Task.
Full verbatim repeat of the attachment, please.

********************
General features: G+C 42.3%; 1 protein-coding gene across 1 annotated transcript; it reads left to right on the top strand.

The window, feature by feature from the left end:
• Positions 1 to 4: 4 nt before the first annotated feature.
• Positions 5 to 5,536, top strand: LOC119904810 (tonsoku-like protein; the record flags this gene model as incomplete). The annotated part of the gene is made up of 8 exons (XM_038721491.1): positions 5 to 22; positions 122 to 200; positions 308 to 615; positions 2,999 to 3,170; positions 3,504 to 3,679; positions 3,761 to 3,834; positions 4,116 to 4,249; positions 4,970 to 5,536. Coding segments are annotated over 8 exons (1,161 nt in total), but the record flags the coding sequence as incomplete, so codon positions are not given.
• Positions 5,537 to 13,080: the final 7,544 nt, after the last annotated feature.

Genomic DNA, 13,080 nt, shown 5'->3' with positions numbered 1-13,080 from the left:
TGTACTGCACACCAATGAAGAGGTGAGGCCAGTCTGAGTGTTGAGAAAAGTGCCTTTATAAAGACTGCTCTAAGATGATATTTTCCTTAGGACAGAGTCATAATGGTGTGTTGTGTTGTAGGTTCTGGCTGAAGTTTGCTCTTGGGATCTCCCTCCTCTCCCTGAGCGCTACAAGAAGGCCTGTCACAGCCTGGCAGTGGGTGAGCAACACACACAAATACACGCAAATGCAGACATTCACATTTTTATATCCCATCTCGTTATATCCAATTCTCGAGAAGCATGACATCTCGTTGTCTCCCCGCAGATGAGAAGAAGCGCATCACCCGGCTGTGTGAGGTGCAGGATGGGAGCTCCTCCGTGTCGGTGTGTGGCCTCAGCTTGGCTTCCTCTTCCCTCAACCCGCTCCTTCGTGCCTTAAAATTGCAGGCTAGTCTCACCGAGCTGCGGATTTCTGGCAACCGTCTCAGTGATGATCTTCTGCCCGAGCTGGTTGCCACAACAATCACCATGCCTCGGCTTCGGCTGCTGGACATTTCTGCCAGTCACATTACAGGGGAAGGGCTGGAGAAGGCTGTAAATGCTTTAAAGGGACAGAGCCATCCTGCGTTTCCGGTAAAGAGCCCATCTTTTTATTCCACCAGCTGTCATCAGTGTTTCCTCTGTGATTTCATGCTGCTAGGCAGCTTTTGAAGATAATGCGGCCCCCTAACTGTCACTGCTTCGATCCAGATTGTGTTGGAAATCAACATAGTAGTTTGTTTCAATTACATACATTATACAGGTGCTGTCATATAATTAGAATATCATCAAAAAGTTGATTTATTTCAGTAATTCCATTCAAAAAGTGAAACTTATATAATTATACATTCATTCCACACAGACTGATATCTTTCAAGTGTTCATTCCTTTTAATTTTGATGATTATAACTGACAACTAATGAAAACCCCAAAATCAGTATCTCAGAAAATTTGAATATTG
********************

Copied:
General features: G+C 42.3%; 1 protein-coding gene across 1 annotated transcript; it reads left to right on the top strand.

The window, feature by feature from the left end:
• Positions 1 to 4: 4 nt before the first annotated feature.
• Positions 5 to 5,536, top strand: LOC119904810 (tonsoku-like protein; the record flags this gene model as incomplete). The annotated part of the gene is made up of 8 exons (XM_038721491.1): positions 5 to 22; positions 122 to 200; positions 308 to 615; positions 2,999 to 3,170; positions 3,504 to 3,679; positions 3,761 to 3,834; positions 4,116 to 4,249; positions 4,970 to 5,536. Coding segments are annotated over 8 exons (1,161 nt in total), but the record flags the coding sequence as incomplete, so codon positions are not given.
• Positions 5,537 to 13,080: the final 7,544 nt, after the last annotated feature.

Genomic DNA, 13,080 nt, shown 5'->3' with positions numbered 1-13,080 from the left:
TGTACTGCACACCAATGAAGAGGTGAGGCCAGTCTGAGTGTTGAGAAAAGTGCCTTTATAAAGACTGCTCTAAGATGATATTTTCCTTAGGACAGAGTCATAATGGTGTGTTGTGTTGTAGGTTCTGGCTGAAGTTTGCTCTTGGGATCTCCCTCCTCTCCCTGAGCGCTACAAGAAGGCCTGTCACAGCCTGGCAGTGGGTGAGCAACACACACAAATACACGCAAATGCAGACATTCACATTTTTATATCCCATCTCGTTATATCCAATTCTCGAGAAGCATGACATCTCGTTGTCTCCCCGCAGATGAGAAGAAGCGCATCACCCGGCTGTGTGAGGTGCAGGATGGGAGCTCCTCCGTGTCGGTGTGTGGCCTCAGCTTGGCTTCCTCTTCCCTCAACCCGCTCCTTCGTGCCTTAAAATTGCAGGCTAGTCTCACCGAGCTGCGGATTTCTGGCAACCGTCTCAGTGATGATCTTCTGCCCGAGCTGGTTGCCACAACAATCACCATGCCTCGGCTTCGGCTGCTGGACATTTCTGCCAGTCACATTACAGGGGAAGGGCTGGAGAAGGCTGTAAATGCTTTAAAGGGACAGAGCCATCCTGCGTTTCCGGTAAAGAGCCCATCTTTTTATTCCACCAGCTGTCATCAGTGTTTCCTCTGTGATTTCATGCTGCTAGGCAGCTTTTGAAGATAATGCGGCCCCCTAACTGTCACTGCTTCGATCCAGATTGTGTTGGAAATCAACATAGTAGTTTGTTTCAATTACATACATTATACAGGTGCTGTCATATAATTAGAATATCATCAAAAAGTTGATTTATTTCAGTAATTCCATTCAAAAAGTGAAACTTATATAATTATACATTCATTCCACACAGACTGATATCTTTCAAGTGTTCATTCCTTTTAATTTTGATGATTATAACTGACAACTAATGAAAACCCCAAAATCAGTATCTCAGAAAATTTGAATATTG